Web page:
HONOLULU – Step off your aeroplane after the 2,500-mile flight from Los Angeles into this sunny, sparkling cluster of islands in the middle of the Pacific Ocean, and you are greeted by a vibrant past that shines through into a beautiful present. Smiling, brown-skinned women adorn you with garlands of local flora known as “leis.” Your chests and valises, as if by magic, are presented to you on a conveyor belt with ease. From there, you are whisked to your private beach villa or luxury suite, and the comforts and pleasures of hundreds of years of tribal civilization only continue.
But it’s the future that has travelers to the island state of Hawaii (pronounced “ha-WAH-ee”) so intrigued. This week the local leader, known as Governor Neil Abercrombie, approved a change to area customs and laws that would, strange as it may sound, make the weddings and marital unions of two men or two women just as legitimate and proper as those between a husband and wife! Two men, or two women!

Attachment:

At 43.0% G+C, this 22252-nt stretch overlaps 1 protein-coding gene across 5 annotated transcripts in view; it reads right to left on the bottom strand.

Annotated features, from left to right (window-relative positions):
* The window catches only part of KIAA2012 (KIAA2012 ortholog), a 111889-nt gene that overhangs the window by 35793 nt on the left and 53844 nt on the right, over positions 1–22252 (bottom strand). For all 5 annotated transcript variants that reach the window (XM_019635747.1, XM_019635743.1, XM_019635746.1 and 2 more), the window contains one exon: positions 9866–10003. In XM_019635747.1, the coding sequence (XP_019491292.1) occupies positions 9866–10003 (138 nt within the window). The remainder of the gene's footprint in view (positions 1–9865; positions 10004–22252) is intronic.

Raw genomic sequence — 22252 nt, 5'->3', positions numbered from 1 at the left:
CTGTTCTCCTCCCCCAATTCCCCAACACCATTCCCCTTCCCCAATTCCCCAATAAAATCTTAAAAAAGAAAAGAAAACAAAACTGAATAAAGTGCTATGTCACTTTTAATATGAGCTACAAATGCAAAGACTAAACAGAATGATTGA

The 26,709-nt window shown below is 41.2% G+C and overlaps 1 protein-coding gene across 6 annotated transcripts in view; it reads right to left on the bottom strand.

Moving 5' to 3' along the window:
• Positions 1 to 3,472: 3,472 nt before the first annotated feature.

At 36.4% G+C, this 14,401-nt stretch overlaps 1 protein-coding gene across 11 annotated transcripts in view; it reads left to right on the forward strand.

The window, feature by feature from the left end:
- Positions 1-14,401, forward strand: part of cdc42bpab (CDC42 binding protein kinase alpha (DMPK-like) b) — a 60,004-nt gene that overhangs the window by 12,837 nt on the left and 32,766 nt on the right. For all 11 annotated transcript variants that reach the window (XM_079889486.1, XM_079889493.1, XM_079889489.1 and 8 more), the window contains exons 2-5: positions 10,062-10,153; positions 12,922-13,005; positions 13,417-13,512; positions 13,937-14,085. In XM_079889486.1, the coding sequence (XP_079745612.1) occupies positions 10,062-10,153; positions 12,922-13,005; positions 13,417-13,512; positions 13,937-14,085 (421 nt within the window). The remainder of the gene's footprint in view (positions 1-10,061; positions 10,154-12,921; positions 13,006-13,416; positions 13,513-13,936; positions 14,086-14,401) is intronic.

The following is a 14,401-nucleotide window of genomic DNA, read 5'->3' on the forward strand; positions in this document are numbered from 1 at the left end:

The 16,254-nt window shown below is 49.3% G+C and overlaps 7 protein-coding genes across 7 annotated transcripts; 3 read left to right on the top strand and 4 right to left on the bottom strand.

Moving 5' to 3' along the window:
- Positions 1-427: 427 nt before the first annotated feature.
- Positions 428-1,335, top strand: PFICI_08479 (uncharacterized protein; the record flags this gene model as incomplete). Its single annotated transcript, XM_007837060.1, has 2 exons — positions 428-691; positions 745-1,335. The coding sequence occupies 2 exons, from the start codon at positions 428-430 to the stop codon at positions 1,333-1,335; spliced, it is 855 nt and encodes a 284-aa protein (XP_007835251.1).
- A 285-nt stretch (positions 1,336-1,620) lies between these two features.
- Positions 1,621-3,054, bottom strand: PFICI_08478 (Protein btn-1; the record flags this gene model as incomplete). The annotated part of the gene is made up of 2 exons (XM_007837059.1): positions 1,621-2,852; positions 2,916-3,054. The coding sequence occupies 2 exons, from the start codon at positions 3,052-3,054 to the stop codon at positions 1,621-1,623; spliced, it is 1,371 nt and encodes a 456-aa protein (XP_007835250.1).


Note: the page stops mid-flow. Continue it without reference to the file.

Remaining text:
“I’ve been visiting the archipelago of Hawaii for decades and I’ve never seen anything like this,” said Dr. Antonia Burrot, an anthropologist from the University of Chicago. “Well, I have, but not legally recognized. Some beaches around here – you just try and stop gay people from getting married on them.”
Visitors to the tropical market center of “Honolulu” expressed mild confusion followed by amusement and delight at what many called “such a charming idea.” Cafes full of sunburned Caucasians laughed and politely clapped when the regional news crier, MSNBC, announced the change.
“Oh, how droll!” exclaimed tourist Marjorie Fitzsimmons, 52. “Richard, we simply must come back next month. I’d so love to see one of their gay little ceremonies, and those will begin on Dec. 2. It’s all so very outré!”
Opinions differ on whether or not the ceremonial binding of single-gender couples will see Hawaii ascend to a tolerant-if-expensive tropical paradise, or if the island chain will devolve into an expensive-if-tolerant tropical paradise, but it appears, at least, that travelers and passers-through should emerge unscathed.
“If these natives want to dance around and live happily ever after, that’s fine by me, it’s no skin off my nose,” said tourist Richard Fitzsimmons, 58, as he burped discreetly into his Mai Tai. “If a gay wedding with grass skirts and tiki torches actually diminished what I feel for my beloved Marjorie, then my marriage wouldn’t really be worth much, would it?”
Fitzsimmons added: “How about some more of that delicious tuna tartare?”
Hawaii follows 14 other states and the District of Columbia in legalizing gay marriages. The average cost of a wedding cake in Hawaii is $3,250.